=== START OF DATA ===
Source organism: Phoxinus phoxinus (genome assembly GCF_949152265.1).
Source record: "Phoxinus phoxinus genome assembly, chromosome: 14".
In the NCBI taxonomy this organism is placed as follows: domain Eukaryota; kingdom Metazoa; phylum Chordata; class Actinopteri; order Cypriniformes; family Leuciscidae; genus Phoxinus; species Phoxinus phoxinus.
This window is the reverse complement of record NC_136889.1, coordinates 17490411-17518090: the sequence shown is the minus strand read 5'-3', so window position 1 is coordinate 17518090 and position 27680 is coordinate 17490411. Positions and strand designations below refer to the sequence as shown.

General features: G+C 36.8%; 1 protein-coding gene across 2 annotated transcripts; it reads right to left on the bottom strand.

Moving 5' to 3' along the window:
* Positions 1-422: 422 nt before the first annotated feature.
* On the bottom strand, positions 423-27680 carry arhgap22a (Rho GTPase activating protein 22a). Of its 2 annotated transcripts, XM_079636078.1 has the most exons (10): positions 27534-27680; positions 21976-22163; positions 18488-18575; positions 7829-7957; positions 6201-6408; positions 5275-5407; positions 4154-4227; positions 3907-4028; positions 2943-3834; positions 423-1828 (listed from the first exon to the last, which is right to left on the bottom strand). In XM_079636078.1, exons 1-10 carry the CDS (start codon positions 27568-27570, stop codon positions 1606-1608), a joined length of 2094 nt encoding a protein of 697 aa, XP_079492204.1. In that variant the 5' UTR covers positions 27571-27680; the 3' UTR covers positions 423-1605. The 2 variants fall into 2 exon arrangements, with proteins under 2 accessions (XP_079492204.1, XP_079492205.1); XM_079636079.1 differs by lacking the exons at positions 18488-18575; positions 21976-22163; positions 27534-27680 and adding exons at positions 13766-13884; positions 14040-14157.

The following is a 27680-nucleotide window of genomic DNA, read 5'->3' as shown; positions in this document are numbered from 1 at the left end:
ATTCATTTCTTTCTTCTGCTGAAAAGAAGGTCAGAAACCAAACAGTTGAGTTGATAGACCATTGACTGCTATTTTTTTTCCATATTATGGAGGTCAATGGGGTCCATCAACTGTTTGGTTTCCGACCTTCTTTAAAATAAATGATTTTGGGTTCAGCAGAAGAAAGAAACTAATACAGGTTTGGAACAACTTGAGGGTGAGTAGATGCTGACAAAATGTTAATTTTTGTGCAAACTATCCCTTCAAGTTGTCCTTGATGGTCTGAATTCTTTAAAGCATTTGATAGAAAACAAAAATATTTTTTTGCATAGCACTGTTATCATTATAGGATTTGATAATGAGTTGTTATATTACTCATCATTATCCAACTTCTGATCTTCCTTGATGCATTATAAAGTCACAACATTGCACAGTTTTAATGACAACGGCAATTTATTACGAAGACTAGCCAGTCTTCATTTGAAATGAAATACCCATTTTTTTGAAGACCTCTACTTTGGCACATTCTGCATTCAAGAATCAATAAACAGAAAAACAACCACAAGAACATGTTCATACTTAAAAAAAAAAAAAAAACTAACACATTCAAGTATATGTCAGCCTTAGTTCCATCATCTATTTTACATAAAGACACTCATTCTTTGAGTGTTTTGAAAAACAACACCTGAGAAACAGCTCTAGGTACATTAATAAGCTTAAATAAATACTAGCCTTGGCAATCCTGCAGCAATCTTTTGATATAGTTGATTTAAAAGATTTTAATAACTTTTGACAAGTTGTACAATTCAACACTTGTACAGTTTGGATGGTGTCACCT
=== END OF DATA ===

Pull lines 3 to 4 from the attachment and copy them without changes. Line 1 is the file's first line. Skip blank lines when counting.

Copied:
In the NCBI taxonomy this organism is placed as follows: domain Eukaryota; kingdom Metazoa; phylum Chordata; class Actinopteri; order Cypriniformes; family Leuciscidae; genus Phoxinus; species Phoxinus phoxinus.
This window is the reverse complement of record NC_136889.1, coordinates 17490411-17518090: the sequence shown is the minus strand read 5'-3', so window position 1 is coordinate 17518090 and position 27680 is coordinate 17490411. Positions and strand designations below refer to the sequence as shown.